(This post is from a few years back, but as new developments, planning changes and streetcars come online in both cities, I thought I’d repost it.)
As I roamed the streets of Cincinnati’s historic downtown neighborhood Over-The-Rhine this week and read Michael Morgan’s excellent book on the brewery history of OTR, I noted the many similarities to the French Quarter, as well as some instructive differences.
About the same physical size, both are adjacent to skyscraper-filled downtowns, they each have notable repositories of pre-Civil War historical buildings with richly designed churches and lots of gentrification aches and pains.
In the mid-1800s, OTR had 45,000 (mostly German) residents which was twice the population as the French Quarter at its most crowded (in the 1920s), when it was full of old family Creoles and Sicilians. That OTR number is staggering, as any pre-war photo of the FQ shows families crammed into small apartments with laundry stretched across the courtyards. Interestingly, the 2010 Census counted the OTR residents at around 7,000 which is still larger than the current French Quarter population (3, 888 in the 2010 Census)
Both are home to their city’s remaining public markets, although Cincinnati’s Findlay Market is already well on its way to a renaissance of local food and friendly festival-type space. Popular restaurants, wine, and wheatgrass bars are filling the retail spots nearby, and indoors you can shop the redesigned space alongside locals for meat, produce and baked goods. A real farmers market operates in the open shed a few days each week and attracts some of the premier direct marketing farms to town.
Of course, the French Market has retail galore, with Cafe Du Monde still operating there near to newer tenants like the local artists’ cooperative Dutch Alley. Local food or farm goods are not readily available yet, but a revived partnership with local market organization Market Umbrella has meant the return of their trial 2002-2005 Wednesday farmers market. Still, the French Market’s daily flea market at its Barracks end has largely defined the unfavorable public perception of the French Market for the last 30 years.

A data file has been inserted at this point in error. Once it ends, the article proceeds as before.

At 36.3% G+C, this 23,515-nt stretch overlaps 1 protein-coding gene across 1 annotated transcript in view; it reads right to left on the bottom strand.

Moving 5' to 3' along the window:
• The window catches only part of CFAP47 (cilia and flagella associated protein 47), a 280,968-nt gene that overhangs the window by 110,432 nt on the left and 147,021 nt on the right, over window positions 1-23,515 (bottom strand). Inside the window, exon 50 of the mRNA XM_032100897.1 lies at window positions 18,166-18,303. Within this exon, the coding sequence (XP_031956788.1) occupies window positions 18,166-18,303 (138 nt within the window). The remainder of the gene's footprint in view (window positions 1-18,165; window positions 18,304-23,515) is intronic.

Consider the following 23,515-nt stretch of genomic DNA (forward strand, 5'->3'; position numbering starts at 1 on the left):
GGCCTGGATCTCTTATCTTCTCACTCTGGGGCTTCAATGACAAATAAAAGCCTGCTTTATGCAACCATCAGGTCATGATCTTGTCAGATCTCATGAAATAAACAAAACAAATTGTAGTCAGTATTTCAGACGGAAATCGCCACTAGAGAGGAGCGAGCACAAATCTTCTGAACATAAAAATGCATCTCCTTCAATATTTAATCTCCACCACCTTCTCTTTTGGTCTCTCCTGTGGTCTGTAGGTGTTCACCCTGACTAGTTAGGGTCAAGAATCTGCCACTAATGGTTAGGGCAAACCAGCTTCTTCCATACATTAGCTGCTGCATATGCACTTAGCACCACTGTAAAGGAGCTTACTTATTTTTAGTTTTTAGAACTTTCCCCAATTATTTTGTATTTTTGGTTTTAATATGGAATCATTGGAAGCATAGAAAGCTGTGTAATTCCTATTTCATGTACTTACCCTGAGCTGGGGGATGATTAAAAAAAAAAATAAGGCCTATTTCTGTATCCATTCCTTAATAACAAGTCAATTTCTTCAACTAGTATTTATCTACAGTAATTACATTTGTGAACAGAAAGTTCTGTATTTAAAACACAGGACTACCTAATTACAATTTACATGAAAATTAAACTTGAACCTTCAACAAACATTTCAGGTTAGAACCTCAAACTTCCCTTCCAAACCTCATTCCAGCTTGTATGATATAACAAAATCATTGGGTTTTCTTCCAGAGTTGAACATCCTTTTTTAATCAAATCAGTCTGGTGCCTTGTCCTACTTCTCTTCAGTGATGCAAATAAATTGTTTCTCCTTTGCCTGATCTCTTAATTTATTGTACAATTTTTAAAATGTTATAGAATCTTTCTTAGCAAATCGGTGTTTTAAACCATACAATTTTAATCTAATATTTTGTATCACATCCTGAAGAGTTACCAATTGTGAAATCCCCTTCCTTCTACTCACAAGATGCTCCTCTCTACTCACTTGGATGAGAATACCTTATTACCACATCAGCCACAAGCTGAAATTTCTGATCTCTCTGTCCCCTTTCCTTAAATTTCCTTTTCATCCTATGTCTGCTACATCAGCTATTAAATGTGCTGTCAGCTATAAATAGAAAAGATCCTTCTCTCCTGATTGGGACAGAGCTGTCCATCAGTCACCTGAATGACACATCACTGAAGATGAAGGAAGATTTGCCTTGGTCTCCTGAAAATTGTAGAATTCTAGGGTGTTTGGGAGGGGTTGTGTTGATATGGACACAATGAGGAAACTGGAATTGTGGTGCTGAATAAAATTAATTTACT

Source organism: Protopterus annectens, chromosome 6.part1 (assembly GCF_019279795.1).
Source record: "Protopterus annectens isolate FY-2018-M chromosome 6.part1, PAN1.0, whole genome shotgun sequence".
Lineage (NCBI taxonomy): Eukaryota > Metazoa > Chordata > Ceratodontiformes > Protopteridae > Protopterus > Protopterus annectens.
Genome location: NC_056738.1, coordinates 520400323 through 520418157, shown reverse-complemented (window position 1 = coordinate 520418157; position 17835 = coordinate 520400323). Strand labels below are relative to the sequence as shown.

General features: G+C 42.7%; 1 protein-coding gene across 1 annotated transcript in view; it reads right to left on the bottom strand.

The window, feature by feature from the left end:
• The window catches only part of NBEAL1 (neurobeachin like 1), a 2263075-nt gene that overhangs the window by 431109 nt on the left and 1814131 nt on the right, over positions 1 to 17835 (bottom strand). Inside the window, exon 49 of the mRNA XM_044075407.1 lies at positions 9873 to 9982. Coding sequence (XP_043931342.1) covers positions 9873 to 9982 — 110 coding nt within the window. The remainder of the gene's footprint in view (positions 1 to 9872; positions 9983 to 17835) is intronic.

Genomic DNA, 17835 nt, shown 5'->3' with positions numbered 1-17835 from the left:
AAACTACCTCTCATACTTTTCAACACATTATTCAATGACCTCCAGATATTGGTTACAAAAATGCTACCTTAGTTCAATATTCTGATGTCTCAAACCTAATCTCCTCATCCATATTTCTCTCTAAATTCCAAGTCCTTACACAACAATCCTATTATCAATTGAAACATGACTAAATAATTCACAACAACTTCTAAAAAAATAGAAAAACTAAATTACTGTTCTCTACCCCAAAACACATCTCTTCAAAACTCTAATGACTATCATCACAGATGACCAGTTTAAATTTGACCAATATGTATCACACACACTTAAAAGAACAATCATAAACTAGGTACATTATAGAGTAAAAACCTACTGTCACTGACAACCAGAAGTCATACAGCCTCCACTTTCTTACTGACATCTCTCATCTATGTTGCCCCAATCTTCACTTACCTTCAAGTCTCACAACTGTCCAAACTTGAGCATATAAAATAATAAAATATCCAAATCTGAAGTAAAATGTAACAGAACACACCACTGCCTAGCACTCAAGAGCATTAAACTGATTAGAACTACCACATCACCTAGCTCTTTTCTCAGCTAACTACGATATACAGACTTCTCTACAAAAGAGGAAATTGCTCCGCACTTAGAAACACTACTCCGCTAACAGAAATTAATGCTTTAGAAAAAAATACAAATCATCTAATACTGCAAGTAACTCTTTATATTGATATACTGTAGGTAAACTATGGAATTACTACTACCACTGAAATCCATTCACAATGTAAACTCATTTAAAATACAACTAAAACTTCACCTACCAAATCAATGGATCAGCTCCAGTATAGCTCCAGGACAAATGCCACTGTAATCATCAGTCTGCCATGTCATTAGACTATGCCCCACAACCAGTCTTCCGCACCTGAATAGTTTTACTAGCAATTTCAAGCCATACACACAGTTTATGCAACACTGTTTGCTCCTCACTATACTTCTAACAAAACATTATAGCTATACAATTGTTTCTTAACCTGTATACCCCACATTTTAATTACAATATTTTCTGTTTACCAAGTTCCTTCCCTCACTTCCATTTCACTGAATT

Some other thoughts:
The French Quarter has as its center Bourbon Street, which is both its greatest street and its guiltiest pleasure. Random violence, prostitution, and hustling have had as much of a spot there as jazz, seafood joints, and burlesque. Even though upper Bourbon is full of girlie bar barkers and “huge ass” drinks, by the middle blocks it flowers as the center of the city’s vibrant gay bar population and then becomes a quiet, mostly residential area from St. Philip to Esplanade with residential hotels, B&Bs and services like a postal outlet, a laundromat and a deli.